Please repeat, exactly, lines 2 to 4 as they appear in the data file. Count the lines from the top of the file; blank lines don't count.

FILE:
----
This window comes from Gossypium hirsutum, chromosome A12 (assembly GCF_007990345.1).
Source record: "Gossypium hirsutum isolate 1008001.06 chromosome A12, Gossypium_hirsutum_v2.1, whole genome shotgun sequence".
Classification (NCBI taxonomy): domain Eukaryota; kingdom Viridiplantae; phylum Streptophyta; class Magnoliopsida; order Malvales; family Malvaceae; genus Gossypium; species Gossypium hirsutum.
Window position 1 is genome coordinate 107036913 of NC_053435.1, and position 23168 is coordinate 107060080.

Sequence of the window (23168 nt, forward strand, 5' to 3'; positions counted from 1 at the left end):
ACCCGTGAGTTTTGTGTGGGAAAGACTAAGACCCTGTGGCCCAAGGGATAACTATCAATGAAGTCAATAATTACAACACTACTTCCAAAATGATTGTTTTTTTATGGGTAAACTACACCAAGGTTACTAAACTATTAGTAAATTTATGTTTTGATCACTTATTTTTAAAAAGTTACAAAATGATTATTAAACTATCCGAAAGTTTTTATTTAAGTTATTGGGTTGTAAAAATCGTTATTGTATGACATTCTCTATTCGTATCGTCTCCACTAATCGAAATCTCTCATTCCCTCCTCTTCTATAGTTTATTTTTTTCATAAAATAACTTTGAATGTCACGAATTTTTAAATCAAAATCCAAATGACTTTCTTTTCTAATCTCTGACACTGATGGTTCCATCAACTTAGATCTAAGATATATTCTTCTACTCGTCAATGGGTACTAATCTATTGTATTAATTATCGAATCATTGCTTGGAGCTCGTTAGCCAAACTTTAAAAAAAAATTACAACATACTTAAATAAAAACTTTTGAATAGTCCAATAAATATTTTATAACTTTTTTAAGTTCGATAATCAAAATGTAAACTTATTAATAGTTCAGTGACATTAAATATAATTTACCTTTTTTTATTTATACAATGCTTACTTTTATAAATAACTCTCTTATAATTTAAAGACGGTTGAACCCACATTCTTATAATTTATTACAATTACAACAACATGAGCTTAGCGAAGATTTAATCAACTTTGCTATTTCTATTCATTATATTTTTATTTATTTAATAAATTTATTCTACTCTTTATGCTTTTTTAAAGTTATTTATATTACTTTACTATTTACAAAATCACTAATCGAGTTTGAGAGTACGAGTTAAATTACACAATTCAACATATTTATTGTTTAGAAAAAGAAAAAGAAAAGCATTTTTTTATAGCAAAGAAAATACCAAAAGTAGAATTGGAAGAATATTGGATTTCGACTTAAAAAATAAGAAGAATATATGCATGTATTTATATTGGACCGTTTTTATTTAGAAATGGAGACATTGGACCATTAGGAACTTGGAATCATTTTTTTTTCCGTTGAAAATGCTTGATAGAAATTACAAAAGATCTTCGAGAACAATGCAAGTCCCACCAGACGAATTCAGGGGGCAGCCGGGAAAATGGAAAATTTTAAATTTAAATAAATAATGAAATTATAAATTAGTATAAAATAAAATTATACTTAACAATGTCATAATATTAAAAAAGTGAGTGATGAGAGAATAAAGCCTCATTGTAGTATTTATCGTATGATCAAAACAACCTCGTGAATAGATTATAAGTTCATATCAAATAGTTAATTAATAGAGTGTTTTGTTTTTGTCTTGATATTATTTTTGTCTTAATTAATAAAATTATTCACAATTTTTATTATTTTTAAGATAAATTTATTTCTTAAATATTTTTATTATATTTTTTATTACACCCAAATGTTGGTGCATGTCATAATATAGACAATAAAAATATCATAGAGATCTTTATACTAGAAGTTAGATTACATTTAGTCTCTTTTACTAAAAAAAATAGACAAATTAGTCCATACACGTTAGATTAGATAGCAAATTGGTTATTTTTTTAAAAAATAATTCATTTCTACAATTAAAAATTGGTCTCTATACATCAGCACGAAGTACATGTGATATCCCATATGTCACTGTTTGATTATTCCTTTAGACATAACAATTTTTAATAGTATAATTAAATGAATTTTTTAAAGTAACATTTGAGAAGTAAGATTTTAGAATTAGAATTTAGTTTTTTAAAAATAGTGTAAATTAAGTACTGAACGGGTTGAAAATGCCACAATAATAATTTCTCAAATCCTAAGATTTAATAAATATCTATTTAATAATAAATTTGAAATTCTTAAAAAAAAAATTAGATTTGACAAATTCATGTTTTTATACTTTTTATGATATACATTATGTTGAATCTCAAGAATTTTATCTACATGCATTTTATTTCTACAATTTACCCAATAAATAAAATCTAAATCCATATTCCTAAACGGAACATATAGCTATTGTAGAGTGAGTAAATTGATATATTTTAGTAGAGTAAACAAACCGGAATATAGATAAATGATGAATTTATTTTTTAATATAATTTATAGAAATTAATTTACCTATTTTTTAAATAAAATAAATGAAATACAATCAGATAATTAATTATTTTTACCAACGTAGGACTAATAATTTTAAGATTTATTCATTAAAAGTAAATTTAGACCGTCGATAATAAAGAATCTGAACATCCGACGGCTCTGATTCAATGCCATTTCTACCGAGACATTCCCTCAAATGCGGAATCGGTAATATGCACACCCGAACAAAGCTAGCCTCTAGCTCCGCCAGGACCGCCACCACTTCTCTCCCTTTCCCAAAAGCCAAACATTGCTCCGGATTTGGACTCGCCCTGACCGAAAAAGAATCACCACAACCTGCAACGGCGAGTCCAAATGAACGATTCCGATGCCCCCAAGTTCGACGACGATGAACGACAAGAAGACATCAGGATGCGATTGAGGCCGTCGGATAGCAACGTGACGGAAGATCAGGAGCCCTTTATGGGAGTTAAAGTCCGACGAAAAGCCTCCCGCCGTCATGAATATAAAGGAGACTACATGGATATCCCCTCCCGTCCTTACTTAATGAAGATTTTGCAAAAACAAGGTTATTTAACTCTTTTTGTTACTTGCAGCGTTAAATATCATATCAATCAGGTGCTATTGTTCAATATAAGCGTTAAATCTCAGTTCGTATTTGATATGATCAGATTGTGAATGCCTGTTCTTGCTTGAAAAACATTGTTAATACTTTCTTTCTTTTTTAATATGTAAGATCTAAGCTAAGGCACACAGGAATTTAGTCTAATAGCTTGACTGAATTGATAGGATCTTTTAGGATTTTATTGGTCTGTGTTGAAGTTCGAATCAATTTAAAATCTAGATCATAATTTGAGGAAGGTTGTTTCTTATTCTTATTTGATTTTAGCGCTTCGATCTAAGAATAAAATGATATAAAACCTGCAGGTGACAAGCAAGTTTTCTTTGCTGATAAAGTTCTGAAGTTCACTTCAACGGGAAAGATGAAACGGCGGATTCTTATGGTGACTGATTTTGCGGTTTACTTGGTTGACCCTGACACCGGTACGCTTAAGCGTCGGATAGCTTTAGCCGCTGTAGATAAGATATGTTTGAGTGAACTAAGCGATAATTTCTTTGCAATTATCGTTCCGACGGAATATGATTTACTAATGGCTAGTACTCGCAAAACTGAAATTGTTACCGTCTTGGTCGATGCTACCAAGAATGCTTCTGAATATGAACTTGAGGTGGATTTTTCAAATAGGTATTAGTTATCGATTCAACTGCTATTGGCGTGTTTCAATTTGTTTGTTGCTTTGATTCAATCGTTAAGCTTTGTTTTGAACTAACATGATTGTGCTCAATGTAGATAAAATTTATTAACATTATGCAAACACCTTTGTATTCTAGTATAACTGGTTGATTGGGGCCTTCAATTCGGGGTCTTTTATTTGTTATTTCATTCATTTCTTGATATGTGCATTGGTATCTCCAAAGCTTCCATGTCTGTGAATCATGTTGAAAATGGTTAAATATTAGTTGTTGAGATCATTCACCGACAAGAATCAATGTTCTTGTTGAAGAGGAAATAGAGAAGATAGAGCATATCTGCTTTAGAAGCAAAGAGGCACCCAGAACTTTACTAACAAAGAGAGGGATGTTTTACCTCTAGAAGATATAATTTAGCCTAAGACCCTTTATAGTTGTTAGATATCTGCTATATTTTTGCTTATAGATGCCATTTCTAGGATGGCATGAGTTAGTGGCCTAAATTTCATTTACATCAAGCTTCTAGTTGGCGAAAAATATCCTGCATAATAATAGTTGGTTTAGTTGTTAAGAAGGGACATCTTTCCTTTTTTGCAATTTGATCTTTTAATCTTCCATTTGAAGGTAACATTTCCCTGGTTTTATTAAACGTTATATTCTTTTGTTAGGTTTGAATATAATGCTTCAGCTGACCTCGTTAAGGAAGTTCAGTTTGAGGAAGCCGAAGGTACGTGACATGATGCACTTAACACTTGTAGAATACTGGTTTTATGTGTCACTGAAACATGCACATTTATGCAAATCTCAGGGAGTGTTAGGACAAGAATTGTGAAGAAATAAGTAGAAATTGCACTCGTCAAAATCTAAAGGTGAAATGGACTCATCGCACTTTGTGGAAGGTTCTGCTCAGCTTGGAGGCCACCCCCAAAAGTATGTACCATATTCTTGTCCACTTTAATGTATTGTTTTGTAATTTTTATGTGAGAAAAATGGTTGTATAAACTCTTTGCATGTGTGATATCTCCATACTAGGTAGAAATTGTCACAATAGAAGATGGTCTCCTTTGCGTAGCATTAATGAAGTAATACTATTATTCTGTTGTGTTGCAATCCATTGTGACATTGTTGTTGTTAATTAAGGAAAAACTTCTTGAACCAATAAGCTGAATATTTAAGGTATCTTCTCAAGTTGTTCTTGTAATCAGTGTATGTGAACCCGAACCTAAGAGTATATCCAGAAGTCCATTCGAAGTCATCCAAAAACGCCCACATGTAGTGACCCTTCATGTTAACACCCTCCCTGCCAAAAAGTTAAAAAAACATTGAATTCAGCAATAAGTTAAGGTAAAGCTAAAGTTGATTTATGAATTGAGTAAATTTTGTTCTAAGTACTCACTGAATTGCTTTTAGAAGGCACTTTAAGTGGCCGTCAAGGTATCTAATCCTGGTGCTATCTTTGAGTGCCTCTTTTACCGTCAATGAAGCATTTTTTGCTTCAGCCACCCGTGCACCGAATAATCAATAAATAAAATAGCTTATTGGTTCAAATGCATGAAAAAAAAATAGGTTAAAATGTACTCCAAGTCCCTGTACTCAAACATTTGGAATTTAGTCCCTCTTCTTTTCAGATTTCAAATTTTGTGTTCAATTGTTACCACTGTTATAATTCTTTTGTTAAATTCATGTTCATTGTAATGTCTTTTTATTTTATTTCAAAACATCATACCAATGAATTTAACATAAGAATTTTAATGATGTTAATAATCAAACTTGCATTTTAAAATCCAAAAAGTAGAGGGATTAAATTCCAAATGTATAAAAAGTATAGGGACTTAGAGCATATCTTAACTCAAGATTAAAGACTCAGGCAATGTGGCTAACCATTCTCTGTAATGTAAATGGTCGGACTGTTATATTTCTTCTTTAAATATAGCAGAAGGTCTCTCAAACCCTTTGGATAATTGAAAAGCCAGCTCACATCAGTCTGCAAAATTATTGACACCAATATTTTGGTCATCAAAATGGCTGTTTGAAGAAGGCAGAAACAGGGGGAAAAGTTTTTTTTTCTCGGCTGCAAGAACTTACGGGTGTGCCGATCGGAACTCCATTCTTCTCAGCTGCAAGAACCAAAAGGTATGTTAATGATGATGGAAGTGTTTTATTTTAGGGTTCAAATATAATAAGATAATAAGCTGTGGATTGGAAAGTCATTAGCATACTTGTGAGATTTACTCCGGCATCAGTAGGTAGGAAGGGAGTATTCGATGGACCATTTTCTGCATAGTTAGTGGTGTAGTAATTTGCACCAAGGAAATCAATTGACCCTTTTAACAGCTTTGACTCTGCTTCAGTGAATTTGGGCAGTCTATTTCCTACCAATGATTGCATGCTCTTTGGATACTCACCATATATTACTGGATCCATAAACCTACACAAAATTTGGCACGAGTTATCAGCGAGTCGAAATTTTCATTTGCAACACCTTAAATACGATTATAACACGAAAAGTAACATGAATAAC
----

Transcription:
Source record: "Gossypium hirsutum isolate 1008001.06 chromosome A12, Gossypium_hirsutum_v2.1, whole genome shotgun sequence".
Classification (NCBI taxonomy): domain Eukaryota; kingdom Viridiplantae; phylum Streptophyta; class Magnoliopsida; order Malvales; family Malvaceae; genus Gossypium; species Gossypium hirsutum.
Window position 1 is genome coordinate 107036913 of NC_053435.1, and position 23168 is coordinate 107060080.